MK Isaac Herzog, who came third in the first round of voting for the Labor Party leader, has announced that he will not publicly support either of the remaining candidates, Shelly Yachimovich or Amir Peretz. The other loser in the first round of voting, Amram Mitzna, who finished last, has thrown his support behind Peretz.
Herzog, a former social affairs minister who managed to build a substantial power base in the run-up to the party's leadership race, said that in an effort not to split the party, he would not direct his supporters to vote for either Peretz or Yachimovich. Observers believe, however, that most of his supporters will vote for Yachimovich in the second round on Wednesday. Voting for leader of the party is limited to Labor Party members. Herzog is thought also to have been concerned that his endorsement of one of the two would lead to the disintegration of his political camp.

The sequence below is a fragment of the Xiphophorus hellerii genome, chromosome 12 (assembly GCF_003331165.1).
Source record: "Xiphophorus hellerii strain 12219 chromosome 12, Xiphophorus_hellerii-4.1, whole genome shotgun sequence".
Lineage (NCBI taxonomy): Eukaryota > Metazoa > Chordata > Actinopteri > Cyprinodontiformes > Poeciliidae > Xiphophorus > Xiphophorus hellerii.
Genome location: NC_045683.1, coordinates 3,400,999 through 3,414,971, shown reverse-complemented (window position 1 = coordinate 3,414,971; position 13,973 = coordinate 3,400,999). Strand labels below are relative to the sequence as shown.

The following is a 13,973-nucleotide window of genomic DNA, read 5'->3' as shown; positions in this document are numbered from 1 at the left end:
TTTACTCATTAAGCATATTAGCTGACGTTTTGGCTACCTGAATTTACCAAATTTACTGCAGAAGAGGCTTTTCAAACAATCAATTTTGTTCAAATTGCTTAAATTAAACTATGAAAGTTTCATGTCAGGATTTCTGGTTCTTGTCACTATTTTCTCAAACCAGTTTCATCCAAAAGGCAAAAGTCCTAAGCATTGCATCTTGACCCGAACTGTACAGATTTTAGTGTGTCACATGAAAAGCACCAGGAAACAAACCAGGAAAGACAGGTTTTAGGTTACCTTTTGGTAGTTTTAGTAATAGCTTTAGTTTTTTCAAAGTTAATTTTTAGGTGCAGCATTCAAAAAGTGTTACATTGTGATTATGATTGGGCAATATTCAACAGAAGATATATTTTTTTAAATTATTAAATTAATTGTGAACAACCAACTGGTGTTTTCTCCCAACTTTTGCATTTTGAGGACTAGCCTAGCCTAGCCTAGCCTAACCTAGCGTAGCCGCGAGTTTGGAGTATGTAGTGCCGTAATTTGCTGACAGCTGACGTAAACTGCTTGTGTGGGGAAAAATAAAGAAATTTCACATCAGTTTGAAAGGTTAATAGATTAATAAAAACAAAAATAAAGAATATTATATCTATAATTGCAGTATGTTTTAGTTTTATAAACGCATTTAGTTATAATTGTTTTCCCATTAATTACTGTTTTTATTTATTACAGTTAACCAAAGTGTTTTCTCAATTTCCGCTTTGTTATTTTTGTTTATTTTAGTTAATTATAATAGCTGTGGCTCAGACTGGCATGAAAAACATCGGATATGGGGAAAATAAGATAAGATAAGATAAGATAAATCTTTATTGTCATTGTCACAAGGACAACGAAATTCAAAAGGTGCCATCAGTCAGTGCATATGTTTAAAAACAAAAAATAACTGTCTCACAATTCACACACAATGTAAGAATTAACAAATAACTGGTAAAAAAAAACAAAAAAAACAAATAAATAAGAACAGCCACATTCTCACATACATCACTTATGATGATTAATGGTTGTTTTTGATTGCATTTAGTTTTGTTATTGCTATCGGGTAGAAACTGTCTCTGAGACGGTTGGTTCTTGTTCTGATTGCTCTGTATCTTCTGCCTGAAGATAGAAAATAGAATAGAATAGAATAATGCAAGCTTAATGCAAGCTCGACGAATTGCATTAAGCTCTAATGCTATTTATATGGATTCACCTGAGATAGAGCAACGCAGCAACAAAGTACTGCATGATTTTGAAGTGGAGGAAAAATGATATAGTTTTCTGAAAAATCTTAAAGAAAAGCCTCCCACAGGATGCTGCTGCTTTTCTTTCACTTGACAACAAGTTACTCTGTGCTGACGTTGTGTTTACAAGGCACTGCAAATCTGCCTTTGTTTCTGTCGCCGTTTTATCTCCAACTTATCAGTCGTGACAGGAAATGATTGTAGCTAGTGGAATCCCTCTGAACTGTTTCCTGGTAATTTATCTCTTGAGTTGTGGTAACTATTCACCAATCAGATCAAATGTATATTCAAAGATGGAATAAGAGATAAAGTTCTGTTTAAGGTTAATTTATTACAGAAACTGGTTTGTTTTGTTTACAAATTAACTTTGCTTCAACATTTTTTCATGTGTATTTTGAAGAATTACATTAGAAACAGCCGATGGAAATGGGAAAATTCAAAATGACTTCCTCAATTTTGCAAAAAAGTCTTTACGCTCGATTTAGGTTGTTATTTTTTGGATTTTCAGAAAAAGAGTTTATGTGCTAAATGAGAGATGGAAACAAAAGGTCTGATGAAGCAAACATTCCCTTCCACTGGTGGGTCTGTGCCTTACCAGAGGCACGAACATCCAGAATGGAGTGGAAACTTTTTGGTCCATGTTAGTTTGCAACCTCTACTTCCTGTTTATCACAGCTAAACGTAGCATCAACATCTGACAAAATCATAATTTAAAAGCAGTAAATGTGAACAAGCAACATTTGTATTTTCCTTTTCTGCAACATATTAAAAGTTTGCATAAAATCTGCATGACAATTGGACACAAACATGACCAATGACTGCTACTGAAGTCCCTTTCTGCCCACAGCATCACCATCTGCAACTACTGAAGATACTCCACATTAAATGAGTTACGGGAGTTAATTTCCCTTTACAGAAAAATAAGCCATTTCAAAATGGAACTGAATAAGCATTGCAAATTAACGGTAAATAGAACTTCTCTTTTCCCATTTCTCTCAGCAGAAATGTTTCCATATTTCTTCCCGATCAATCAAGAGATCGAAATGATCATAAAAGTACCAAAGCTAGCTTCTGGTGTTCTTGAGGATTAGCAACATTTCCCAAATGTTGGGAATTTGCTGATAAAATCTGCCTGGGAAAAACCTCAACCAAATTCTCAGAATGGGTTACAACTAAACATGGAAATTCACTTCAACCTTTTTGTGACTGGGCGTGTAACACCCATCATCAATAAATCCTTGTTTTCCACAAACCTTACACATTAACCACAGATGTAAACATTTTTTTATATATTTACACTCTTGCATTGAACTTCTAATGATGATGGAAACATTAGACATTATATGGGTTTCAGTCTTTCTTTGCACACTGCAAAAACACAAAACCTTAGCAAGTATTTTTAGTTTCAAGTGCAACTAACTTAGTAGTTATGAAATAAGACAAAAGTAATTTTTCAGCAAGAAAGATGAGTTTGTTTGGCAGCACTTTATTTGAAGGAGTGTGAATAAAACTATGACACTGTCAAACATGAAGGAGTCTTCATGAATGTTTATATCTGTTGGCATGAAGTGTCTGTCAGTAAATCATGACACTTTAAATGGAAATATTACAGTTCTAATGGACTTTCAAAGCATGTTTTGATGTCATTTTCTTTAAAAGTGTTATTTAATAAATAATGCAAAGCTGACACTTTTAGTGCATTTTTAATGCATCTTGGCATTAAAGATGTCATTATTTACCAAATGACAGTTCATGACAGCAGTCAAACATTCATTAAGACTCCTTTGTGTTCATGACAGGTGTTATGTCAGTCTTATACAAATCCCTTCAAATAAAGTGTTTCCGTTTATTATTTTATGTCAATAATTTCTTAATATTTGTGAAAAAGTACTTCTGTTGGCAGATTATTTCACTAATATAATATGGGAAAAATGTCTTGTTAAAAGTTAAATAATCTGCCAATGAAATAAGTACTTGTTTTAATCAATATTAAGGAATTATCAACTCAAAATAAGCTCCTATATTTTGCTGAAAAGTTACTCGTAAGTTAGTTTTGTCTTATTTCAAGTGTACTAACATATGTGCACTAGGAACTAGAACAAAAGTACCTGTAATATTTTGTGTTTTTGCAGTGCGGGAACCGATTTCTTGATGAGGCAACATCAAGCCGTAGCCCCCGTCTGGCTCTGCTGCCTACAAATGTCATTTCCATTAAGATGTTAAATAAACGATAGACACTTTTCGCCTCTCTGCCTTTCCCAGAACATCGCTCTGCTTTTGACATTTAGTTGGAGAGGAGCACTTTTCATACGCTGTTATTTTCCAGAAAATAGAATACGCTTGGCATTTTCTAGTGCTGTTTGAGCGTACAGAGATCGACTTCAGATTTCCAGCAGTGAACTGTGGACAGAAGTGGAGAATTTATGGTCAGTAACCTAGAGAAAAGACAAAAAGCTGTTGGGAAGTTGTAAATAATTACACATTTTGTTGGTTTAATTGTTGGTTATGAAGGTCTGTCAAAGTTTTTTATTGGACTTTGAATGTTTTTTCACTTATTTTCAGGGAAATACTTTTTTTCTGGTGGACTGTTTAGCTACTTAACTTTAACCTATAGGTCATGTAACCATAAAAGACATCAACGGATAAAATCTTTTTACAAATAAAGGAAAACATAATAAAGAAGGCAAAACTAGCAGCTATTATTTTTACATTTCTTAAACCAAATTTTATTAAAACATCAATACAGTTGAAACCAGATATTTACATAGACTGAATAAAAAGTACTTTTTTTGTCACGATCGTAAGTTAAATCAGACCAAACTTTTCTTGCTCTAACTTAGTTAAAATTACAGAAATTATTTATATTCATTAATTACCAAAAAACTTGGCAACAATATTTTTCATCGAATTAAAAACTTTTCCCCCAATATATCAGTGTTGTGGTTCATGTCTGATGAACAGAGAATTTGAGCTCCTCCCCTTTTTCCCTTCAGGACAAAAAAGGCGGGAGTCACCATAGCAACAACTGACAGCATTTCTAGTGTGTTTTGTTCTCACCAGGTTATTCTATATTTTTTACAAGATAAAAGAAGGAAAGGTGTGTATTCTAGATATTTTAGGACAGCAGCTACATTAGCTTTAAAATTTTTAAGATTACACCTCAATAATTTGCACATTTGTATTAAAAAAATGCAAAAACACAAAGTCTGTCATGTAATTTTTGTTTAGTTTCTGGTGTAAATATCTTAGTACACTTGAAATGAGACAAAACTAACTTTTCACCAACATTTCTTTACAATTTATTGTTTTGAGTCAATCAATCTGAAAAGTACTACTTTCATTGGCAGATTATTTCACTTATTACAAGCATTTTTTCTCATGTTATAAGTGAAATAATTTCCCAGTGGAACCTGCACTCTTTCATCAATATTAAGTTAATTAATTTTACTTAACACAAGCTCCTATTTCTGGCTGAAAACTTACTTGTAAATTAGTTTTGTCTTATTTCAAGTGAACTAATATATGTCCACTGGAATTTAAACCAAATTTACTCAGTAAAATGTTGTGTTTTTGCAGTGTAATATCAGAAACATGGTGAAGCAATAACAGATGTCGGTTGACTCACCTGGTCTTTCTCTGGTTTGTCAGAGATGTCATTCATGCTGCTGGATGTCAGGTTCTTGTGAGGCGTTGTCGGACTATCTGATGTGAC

He garnered impressive support in the first round from kibbutz members and from party members living in the large cities, where Yachimovich also received major support. Herzog also got votes, however, from moshav cooperative farming communities and the Arab community, where Peretz attracted decisive majorities. Herzog's associates acknowledged that even if he had endorsed a candidate in the second round, many of his earlier supporters might not have heeded his advice.
Herzog and Erel Margalit, a fifth candidate who dropped out of the leadership race just before the first round, issued a joint statement on Saturday expressing their belief that their supporters should vote their own consciences, and explained that their stance was motivated by their desire not to split the party. For his part, Peretz thanked Mitzna for his support and welcomed Herzog and Margalit's decision not to take a public position as to who the next leader of Labor should be.
For her part, Yachimovich also expressed support for Herzog and Margalit's stance and voiced disappointment with Mitzna's endorsement of Peretz. The endorsement did not reflect the sentiments of Mitzna's own supporters, she claimed.
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